Table of Contents

    Cover Story
  • Free What's Your Story?

    Student identity on the walls in Philly

    By Joshua Kleiman, Charlie McGeehan

    A high school English teacher and a media arts teacher team up to teach a unit on identity. Students combine personal writing with vivid photography, creating large banners that become public art.

  • Features
  • Free Uchinaaguchi: The Language of My Heart


    By Moe Yonamine

    Returning to her home country of Okinawa at 13, Moé Yonamine was hit by a teacher for speaking her Indigenous language. She reflects on the history of colonial oppression in Okinawa and the importance of keeping culture and language alive.

  • Language Is a Human Right

    An interview with veteran activist Debbie Wei on language education in the Asian American community

    By Grace Cornell Gonzales

    Educator Debbie Wei, co-founder of a folk arts-based school in Philadelphia’s Chinatown, describes her journey—from growing up as the child of Chinese immigrants who never spoke to her in their native language, to advocating for heritage language programs.

  • Sabrina's Story

    Parents and teachers work together on inclusion

    By Kate MacLeod, Julie Causton, Nelia Nunes

    Third-grader Sabrina isn’t thriving in her self-contained special education classroom. Her parents believe that she would do better in an inclusion classroom, and they collaborate with teachers and staff to make it a success.

  • Medical Apartheid: Teaching the Tuskegee Syphilis Study

    By Gretchen Kraig-Turner

    Students in a bioethics class are horrified to learn about the Tuskegee Syphilis Study, during which African American men were denied treatment for syphilis. They draw connections to other medical injustices and write their own codes of ethics for medical research.

  • Push Out: Racial Dynamics at a Turnaround School

    By Christopher B. Knaus

    A teacher educator is hired as a mentor by a turnaround school’s new principal. He soon realizes he is being asked to cover for getting rid of an excellent teacher of color.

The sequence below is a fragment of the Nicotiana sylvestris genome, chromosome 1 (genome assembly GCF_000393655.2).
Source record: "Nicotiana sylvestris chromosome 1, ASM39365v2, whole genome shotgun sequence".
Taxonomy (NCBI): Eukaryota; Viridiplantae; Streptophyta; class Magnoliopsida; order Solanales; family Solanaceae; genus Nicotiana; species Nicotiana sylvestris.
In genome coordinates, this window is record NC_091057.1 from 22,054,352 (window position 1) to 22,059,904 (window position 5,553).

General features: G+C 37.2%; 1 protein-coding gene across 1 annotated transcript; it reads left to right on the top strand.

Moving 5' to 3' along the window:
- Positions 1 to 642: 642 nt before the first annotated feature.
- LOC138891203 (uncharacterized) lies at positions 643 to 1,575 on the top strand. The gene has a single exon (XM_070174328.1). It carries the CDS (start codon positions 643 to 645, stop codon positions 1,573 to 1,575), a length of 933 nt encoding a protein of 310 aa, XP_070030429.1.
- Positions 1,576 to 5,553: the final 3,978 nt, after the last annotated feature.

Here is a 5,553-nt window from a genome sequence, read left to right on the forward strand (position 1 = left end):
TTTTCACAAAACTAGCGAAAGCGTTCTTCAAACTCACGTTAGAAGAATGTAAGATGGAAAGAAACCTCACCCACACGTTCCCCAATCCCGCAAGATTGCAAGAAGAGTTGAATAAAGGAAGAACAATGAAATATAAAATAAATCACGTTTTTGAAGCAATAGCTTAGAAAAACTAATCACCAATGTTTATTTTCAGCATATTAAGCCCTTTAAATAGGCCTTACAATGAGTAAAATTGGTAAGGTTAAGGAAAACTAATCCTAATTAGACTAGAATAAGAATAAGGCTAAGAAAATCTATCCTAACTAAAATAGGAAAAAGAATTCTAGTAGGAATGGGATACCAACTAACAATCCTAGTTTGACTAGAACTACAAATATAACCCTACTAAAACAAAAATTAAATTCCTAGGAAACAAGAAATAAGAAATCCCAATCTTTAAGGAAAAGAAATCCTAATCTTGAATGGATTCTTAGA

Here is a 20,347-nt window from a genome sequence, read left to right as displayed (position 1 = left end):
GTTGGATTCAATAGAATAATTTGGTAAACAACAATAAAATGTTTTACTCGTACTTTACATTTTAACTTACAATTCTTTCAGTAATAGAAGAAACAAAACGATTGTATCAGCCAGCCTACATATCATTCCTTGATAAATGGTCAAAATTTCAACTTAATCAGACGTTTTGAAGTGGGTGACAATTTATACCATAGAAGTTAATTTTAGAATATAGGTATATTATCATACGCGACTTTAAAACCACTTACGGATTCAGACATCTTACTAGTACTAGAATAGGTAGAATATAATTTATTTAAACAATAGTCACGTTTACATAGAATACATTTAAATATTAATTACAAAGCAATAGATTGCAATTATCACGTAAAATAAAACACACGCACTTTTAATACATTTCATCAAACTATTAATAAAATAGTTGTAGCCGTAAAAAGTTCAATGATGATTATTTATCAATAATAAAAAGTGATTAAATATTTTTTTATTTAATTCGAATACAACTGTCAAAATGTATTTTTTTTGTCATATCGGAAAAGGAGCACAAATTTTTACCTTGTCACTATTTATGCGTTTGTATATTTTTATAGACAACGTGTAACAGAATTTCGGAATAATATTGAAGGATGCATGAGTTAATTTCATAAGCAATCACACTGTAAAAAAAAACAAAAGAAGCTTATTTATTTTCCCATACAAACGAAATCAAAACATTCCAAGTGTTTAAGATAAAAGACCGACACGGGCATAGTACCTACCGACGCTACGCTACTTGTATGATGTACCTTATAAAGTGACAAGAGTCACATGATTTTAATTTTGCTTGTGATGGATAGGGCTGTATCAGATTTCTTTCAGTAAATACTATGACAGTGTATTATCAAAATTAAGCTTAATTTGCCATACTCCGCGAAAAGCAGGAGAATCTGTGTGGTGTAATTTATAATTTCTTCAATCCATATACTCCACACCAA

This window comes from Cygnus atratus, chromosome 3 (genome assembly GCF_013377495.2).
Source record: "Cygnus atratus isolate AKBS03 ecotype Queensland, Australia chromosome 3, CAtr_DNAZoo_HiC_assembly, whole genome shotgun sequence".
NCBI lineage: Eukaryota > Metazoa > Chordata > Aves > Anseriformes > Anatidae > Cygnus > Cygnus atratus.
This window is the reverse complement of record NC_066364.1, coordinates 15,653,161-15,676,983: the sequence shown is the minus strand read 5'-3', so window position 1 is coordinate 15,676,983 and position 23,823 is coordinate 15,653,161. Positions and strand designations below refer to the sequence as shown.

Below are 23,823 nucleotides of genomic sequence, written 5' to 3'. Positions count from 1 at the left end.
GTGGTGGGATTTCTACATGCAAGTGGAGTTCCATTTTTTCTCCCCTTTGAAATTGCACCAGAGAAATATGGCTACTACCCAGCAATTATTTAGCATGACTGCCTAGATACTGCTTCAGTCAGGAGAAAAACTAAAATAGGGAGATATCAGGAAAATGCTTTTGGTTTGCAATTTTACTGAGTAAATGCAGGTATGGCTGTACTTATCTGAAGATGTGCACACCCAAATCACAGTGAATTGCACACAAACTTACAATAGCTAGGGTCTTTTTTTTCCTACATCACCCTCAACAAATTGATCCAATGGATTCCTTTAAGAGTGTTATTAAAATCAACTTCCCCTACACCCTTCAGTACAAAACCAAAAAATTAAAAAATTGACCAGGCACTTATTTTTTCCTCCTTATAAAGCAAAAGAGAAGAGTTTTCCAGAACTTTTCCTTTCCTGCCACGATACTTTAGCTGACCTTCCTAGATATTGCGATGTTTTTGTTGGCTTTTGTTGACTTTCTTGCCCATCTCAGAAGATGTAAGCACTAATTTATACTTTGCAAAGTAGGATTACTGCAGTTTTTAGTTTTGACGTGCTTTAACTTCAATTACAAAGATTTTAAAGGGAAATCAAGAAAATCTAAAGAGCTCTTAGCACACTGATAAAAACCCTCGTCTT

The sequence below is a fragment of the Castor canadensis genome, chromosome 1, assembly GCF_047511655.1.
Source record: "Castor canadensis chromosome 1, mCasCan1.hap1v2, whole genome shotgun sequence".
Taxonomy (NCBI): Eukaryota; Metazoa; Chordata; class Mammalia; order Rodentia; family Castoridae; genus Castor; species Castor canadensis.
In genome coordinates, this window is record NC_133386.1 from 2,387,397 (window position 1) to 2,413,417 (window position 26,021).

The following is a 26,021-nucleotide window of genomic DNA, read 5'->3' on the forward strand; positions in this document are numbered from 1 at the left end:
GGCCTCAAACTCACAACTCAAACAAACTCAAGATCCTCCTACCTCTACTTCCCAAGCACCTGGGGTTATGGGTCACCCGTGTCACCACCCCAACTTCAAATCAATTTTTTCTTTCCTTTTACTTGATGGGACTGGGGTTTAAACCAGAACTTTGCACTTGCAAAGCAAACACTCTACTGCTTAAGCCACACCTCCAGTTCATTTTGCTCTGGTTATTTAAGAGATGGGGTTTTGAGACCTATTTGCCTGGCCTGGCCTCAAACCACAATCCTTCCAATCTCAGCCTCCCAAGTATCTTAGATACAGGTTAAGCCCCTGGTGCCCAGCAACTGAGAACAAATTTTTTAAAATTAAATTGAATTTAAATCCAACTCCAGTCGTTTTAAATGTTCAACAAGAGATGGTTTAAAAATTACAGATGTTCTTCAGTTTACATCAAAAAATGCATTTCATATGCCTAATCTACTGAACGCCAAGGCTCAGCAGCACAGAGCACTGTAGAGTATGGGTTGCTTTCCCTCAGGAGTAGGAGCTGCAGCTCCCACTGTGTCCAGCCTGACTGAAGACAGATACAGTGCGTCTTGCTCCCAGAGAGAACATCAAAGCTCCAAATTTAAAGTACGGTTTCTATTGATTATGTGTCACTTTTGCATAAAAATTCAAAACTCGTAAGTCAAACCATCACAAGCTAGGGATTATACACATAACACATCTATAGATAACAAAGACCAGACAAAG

• Free All American Boys

    An interview with Jason Reynolds and Brendan Kiely

    By Renée Watson

    Two authors collaborated to write a nuanced novel from the perspectives of two young men—Rashad, who is Black, and Quinn, who is white. The novel gives teachers a powerful tool to discuss police brutality and racism with students.

  • Departments Free
    Editorials
  • In Our Hands

    By The Editors of Rethinking Schools
  • "Water Is Life" Teaching for Solidarity with Standing Rock

    By the editors of Rethinking Schools
  • Education Action
  • Betsy DeVos: Swamp Denizen Named Secretary of Education

  • Resources
  • Our picks for books, videos, websites, and other social justice education resources.
  • Good Stuff
  • My Night at the Planetarium

    Reviewed by Rachel Cloues

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Sabrina's Story

Parents and teachers work together on inclusion
Sabrina's Story

Talon (left), Sabrina, and Tim read together.

Sabrina is a popular 3rd grader. Her classmates love spending time with her both in and out of school—they line up to read to Sabrina during story time, crowd around to help with her math flashcards or classroom chores, and are eager to have their parents set up weekend play dates.

But two years ago, if you had asked her mom, Nelia, whether Sabrina was a popular kid, you would have gotten an anxious look, a shake of the head, maybe a few tears.

What changed?

When Sabrina entered school, her well-meaning teachers saw a lovely child with an intellectual disability. They saw her communication challenges and her academic and social delays and decided her support needs would best be served in a self-contained special education classroom: She would be part of a small class. She wouldn’t be bullied. She wouldn’t be distracted. She would be able to learn and grow and make friends with students who had similar significant disabilities.

Sabrina entered this separate special education classroom and remained there for several years. Although her teacher was kind and loving, Sabrina didn’t have access to the general education curriculum and neither Sabrina nor her family felt part of the school community. Worst of all, because the other children in Sabrina’s class also had limited verbal and social skills, she did not make much academic progress or meaningful friendships.

After three years of sleepless nights, frustration, and worry, Nelia decided to ask the school to move Sabrina to her neighborhood school and into the general education classroom. Nelia explained she wanted Sabrina to have the same opportunities students without disabilities have: access to the general education curriculum and community.

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